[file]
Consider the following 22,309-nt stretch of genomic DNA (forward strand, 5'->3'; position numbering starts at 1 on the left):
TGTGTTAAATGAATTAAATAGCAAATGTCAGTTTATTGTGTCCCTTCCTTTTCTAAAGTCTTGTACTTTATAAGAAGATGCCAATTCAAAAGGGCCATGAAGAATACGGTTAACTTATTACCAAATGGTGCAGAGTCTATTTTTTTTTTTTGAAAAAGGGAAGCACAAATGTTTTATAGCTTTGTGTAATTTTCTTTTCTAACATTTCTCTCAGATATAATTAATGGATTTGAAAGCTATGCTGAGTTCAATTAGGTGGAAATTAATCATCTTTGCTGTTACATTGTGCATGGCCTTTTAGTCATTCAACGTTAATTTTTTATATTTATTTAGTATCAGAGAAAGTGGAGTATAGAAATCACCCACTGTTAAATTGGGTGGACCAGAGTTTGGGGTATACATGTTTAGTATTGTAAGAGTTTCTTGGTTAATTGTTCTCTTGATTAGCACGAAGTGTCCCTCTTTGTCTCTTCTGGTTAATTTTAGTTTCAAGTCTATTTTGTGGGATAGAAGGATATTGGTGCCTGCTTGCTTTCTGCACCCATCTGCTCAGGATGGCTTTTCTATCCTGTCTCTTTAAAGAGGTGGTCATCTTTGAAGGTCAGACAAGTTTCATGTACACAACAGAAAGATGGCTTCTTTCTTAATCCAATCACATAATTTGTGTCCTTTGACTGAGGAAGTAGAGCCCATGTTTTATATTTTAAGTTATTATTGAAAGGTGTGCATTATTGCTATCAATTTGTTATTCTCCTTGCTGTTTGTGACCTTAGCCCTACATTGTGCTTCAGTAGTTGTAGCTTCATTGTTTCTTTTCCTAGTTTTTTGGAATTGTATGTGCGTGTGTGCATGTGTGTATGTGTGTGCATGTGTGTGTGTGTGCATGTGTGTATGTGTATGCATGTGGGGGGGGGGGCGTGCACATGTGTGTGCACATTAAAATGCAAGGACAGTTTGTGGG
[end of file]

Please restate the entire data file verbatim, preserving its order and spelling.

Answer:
Consider the following 22,309-nt stretch of genomic DNA (forward strand, 5'->3'; position numbering starts at 1 on the left):
TGTGTTAAATGAATTAAATAGCAAATGTCAGTTTATTGTGTCCCTTCCTTTTCTAAAGTCTTGTACTTTATAAGAAGATGCCAATTCAAAAGGGCCATGAAGAATACGGTTAACTTATTACCAAATGGTGCAGAGTCTATTTTTTTTTTTTGAAAAAGGGAAGCACAAATGTTTTATAGCTTTGTGTAATTTTCTTTTCTAACATTTCTCTCAGATATAATTAATGGATTTGAAAGCTATGCTGAGTTCAATTAGGTGGAAATTAATCATCTTTGCTGTTACATTGTGCATGGCCTTTTAGTCATTCAACGTTAATTTTTTATATTTATTTAGTATCAGAGAAAGTGGAGTATAGAAATCACCCACTGTTAAATTGGGTGGACCAGAGTTTGGGGTATACATGTTTAGTATTGTAAGAGTTTCTTGGTTAATTGTTCTCTTGATTAGCACGAAGTGTCCCTCTTTGTCTCTTCTGGTTAATTTTAGTTTCAAGTCTATTTTGTGGGATAGAAGGATATTGGTGCCTGCTTGCTTTCTGCACCCATCTGCTCAGGATGGCTTTTCTATCCTGTCTCTTTAAAGAGGTGGTCATCTTTGAAGGTCAGACAAGTTTCATGTACACAACAGAAAGATGGCTTCTTTCTTAATCCAATCACATAATTTGTGTCCTTTGACTGAGGAAGTAGAGCCCATGTTTTATATTTTAAGTTATTATTGAAAGGTGTGCATTATTGCTATCAATTTGTTATTCTCCTTGCTGTTTGTGACCTTAGCCCTACATTGTGCTTCAGTAGTTGTAGCTTCATTGTTTCTTTTCCTAGTTTTTTGGAATTGTATGTGCGTGTGTGCATGTGTGTATGTGTGTGCATGTGTGTGTGTGTGCATGTGTGTATGTGTATGCATGTGGGGGGGGGGGCGTGCACATGTGTGTGCACATTAAAATGCAAGGACAGTTTGTGGG